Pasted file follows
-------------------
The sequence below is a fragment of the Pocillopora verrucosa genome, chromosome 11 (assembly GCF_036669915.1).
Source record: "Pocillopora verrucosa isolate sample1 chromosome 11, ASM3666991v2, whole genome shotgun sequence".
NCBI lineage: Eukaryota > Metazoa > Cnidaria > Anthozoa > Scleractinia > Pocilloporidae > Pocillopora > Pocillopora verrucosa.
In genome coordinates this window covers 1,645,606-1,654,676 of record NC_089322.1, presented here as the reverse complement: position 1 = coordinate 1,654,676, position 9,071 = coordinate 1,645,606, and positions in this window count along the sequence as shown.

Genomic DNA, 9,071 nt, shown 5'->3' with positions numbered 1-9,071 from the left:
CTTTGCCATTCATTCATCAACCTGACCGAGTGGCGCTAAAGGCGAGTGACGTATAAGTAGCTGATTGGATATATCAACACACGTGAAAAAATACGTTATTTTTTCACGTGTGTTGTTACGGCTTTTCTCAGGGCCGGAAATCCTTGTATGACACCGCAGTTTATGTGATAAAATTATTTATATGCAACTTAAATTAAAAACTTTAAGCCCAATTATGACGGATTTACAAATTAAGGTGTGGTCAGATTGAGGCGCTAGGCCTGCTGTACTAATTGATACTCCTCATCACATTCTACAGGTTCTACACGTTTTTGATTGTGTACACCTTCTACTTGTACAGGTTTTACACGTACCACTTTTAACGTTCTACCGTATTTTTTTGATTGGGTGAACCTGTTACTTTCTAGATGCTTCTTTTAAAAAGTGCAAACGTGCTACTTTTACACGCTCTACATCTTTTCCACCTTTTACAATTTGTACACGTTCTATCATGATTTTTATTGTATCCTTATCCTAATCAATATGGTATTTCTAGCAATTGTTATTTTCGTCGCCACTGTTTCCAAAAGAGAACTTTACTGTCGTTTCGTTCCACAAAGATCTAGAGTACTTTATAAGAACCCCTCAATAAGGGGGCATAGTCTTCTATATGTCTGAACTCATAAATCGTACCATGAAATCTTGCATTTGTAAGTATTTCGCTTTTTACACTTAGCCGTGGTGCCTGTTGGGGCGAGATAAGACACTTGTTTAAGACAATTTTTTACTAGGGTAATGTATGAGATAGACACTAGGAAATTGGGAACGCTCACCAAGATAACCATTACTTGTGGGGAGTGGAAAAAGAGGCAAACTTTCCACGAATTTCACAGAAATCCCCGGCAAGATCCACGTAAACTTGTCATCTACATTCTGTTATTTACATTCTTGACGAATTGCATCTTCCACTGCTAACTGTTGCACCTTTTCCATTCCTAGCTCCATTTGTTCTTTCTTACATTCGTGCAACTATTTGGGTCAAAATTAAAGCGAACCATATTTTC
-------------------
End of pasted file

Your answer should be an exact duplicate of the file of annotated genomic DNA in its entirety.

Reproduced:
The sequence below is a fragment of the Pocillopora verrucosa genome, chromosome 11 (assembly GCF_036669915.1).
Source record: "Pocillopora verrucosa isolate sample1 chromosome 11, ASM3666991v2, whole genome shotgun sequence".
NCBI lineage: Eukaryota > Metazoa > Cnidaria > Anthozoa > Scleractinia > Pocilloporidae > Pocillopora > Pocillopora verrucosa.
In genome coordinates this window covers 1,645,606-1,654,676 of record NC_089322.1, presented here as the reverse complement: position 1 = coordinate 1,654,676, position 9,071 = coordinate 1,645,606, and positions in this window count along the sequence as shown.

Genomic DNA, 9,071 nt, shown 5'->3' with positions numbered 1-9,071 from the left:
CTTTGCCATTCATTCATCAACCTGACCGAGTGGCGCTAAAGGCGAGTGACGTATAAGTAGCTGATTGGATATATCAACACACGTGAAAAAATACGTTATTTTTTCACGTGTGTTGTTACGGCTTTTCTCAGGGCCGGAAATCCTTGTATGACACCGCAGTTTATGTGATAAAATTATTTATATGCAACTTAAATTAAAAACTTTAAGCCCAATTATGACGGATTTACAAATTAAGGTGTGGTCAGATTGAGGCGCTAGGCCTGCTGTACTAATTGATACTCCTCATCACATTCTACAGGTTCTACACGTTTTTGATTGTGTACACCTTCTACTTGTACAGGTTTTACACGTACCACTTTTAACGTTCTACCGTATTTTTTTGATTGGGTGAACCTGTTACTTTCTAGATGCTTCTTTTAAAAAGTGCAAACGTGCTACTTTTACACGCTCTACATCTTTTCCACCTTTTACAATTTGTACACGTTCTATCATGATTTTTATTGTATCCTTATCCTAATCAATATGGTATTTCTAGCAATTGTTATTTTCGTCGCCACTGTTTCCAAAAGAGAACTTTACTGTCGTTTCGTTCCACAAAGATCTAGAGTACTTTATAAGAACCCCTCAATAAGGGGGCATAGTCTTCTATATGTCTGAACTCATAAATCGTACCATGAAATCTTGCATTTGTAAGTATTTCGCTTTTTACACTTAGCCGTGGTGCCTGTTGGGGCGAGATAAGACACTTGTTTAAGACAATTTTTTACTAGGGTAATGTATGAGATAGACACTAGGAAATTGGGAACGCTCACCAAGATAACCATTACTTGTGGGGAGTGGAAAAAGAGGCAAACTTTCCACGAATTTCACAGAAATCCCCGGCAAGATCCACGTAAACTTGTCATCTACATTCTGTTATTTACATTCTTGACGAATTGCATCTTCCACTGCTAACTGTTGCACCTTTTCCATTCCTAGCTCCATTTGTTCTTTCTTACATTCGTGCAACTATTTGGGTCAAAATTAAAGCGAACCATATTTTC